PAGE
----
Our proprietary analysis continues to demonstrate that the higher the percentage of women in top management, the greater the excess returns for shareholders. Hard metrics of financial performance have also justified this superior stock market performance according to the data. From YE13-mid 16, the outperformance of companies with 25% senior women is a Compound Annual Growth Rate (CAGR) of 2.8%, 4.7% for 33% and 10.3% for those over 50% compared with a 1% annual decline for the MSCI ACWI over the same period.
Sales growth at the 61 companies that make up the 50% club has averaged 8% per year since 2008 vs a slowdown of 20bps for the MSCI ACWI on a fully adjusted basis. The outperformance continues for EPS growth, although not as pronounced, with 12% annually vs 9% for MSCI ACWI on a fully adjusted basis since 2008. Over that time period, Return on Assets (ROAs) averaged 5.7% for the 50% companies, a 20% premium to the 4.7% average ROA for MSCI ACWI, while leverage (net debt/equity) at 34% is 28% lower.
The report also finds that the market is willing to pay a 19% premium price to book multiple for club 50% companies with a female CEO. These companies show Return on Equity (ROE) 19% higher on average and a 9% higher dividend payout.
Challenging the "Glass Cliff"
The report also examines the evidence of a "glass cliff" for female CEOs: the idea that female leaders are appointed to lead companies as a last resort when all other options have been exhausted and are thus setup to fail. Evidence suggests that the share price underperforms (almost 10% annualized) from 8 months before a female CEO is appointed, while women led companies outperform between 8 and 12 months after the appointment (14.4% annualized).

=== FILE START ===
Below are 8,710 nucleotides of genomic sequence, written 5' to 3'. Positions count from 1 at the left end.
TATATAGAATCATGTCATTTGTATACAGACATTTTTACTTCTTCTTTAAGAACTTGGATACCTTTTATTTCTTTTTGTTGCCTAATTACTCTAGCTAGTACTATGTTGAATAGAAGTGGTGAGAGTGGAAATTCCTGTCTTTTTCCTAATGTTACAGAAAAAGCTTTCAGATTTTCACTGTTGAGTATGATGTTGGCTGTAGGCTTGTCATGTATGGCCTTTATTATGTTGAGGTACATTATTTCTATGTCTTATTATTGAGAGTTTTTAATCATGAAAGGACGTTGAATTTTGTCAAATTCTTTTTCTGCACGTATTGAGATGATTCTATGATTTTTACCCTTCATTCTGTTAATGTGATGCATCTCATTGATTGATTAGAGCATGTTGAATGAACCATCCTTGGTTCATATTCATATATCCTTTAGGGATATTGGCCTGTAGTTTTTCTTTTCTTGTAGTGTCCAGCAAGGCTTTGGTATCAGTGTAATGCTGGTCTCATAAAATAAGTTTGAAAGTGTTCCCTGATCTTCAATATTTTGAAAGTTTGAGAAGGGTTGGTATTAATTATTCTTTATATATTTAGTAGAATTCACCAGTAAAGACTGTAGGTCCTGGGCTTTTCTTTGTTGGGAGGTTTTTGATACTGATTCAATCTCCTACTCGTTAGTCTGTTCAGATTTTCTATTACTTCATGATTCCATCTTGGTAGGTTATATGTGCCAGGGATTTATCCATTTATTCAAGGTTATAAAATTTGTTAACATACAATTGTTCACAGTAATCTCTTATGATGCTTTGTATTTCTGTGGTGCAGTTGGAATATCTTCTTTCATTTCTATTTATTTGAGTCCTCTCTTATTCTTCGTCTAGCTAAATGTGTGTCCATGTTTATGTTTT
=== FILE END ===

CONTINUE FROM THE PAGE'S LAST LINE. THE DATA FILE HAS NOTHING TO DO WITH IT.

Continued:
However, after examining a companies' actual financial performance, evidence of a glass cliff is mixed. The report finds no significant difference in company ROE between female and male CEO appointments and that women are actually appointed to companies with higher cash flow returns on investments. After examining the companies' (ROA), firms with male appointments saw a 12% decline versus 16% for female CEOs over the past 12 months before taking control, which could explain the greater market underperformance of companies with female CEO appointments.
Furthermore, evidence indicates that female CEOs are much more likely to divest assets after taking over the company than men. Leveraging Credit Suisse HOLT's analysis of operational success score for acquisition or divestment, the ability of the acquirer or divested to improve growth and pricing skill, the analysis indicates that female CEOs show considerably better operational success and growth relative to their male counterparts and better pricing skill when assessing and conducting M&A transactions.